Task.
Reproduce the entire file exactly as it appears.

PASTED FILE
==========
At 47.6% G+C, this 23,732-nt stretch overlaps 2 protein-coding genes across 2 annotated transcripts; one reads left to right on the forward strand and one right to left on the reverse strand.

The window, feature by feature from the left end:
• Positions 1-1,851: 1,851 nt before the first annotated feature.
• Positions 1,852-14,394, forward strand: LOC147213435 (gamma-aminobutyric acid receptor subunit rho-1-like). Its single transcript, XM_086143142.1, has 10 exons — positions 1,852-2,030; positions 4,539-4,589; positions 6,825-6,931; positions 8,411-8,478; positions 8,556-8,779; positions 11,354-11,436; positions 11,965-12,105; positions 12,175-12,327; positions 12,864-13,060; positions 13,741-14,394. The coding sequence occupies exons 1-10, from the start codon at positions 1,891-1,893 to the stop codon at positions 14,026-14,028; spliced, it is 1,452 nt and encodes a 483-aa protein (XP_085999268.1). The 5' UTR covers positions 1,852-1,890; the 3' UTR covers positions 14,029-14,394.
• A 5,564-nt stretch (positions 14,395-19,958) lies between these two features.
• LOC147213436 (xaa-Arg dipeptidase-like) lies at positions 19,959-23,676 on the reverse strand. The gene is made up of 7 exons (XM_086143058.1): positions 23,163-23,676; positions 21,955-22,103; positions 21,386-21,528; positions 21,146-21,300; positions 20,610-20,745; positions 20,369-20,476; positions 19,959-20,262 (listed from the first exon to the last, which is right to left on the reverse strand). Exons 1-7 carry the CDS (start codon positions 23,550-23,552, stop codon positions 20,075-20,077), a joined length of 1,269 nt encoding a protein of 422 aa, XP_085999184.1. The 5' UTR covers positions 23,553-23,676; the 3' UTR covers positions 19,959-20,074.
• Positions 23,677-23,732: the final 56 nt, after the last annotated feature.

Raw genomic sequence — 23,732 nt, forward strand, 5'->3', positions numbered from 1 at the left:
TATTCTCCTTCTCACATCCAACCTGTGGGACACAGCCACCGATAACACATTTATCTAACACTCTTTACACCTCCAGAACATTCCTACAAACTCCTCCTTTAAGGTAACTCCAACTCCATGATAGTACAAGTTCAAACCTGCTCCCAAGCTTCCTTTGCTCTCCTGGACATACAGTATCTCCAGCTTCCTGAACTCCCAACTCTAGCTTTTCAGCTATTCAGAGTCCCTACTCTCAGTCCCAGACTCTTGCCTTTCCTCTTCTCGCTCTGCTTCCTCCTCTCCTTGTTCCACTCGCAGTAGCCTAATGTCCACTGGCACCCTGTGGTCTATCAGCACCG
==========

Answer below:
At 47.6% G+C, this 23,732-nt stretch overlaps 2 protein-coding genes across 2 annotated transcripts; one reads left to right on the forward strand and one right to left on the reverse strand.

The window, feature by feature from the left end:
• Positions 1-1,851: 1,851 nt before the first annotated feature.
• Positions 1,852-14,394, forward strand: LOC147213435 (gamma-aminobutyric acid receptor subunit rho-1-like). Its single transcript, XM_086143142.1, has 10 exons — positions 1,852-2,030; positions 4,539-4,589; positions 6,825-6,931; positions 8,411-8,478; positions 8,556-8,779; positions 11,354-11,436; positions 11,965-12,105; positions 12,175-12,327; positions 12,864-13,060; positions 13,741-14,394. The coding sequence occupies exons 1-10, from the start codon at positions 1,891-1,893 to the stop codon at positions 14,026-14,028; spliced, it is 1,452 nt and encodes a 483-aa protein (XP_085999268.1). The 5' UTR covers positions 1,852-1,890; the 3' UTR covers positions 14,029-14,394.
• A 5,564-nt stretch (positions 14,395-19,958) lies between these two features.
• LOC147213436 (xaa-Arg dipeptidase-like) lies at positions 19,959-23,676 on the reverse strand. The gene is made up of 7 exons (XM_086143058.1): positions 23,163-23,676; positions 21,955-22,103; positions 21,386-21,528; positions 21,146-21,300; positions 20,610-20,745; positions 20,369-20,476; positions 19,959-20,262 (listed from the first exon to the last, which is right to left on the reverse strand). Exons 1-7 carry the CDS (start codon positions 23,550-23,552, stop codon positions 20,075-20,077), a joined length of 1,269 nt encoding a protein of 422 aa, XP_085999184.1. The 5' UTR covers positions 23,553-23,676; the 3' UTR covers positions 19,959-20,074.
• Positions 23,677-23,732: the final 56 nt, after the last annotated feature.

Raw genomic sequence — 23,732 nt, forward strand, 5'->3', positions numbered from 1 at the left:
TATTCTCCTTCTCACATCCAACCTGTGGGACACAGCCACCGATAACACATTTATCTAACACTCTTTACACCTCCAGAACATTCCTACAAACTCCTCCTTTAAGGTAACTCCAACTCCATGATAGTACAAGTTCAAACCTGCTCCCAAGCTTCCTTTGCTCTCCTGGACATACAGTATCTCCAGCTTCCTGAACTCCCAACTCTAGCTTTTCAGCTATTCAGAGTCCCTACTCTCAGTCCCAGACTCTTGCCTTTCCTCTTCTCGCTCTGCTTCCTCCTCTCCTTGTTCCACTCGCAGTAGCCTAATGTCCACTGGCACCCTGTGGTCTATCAGCACCG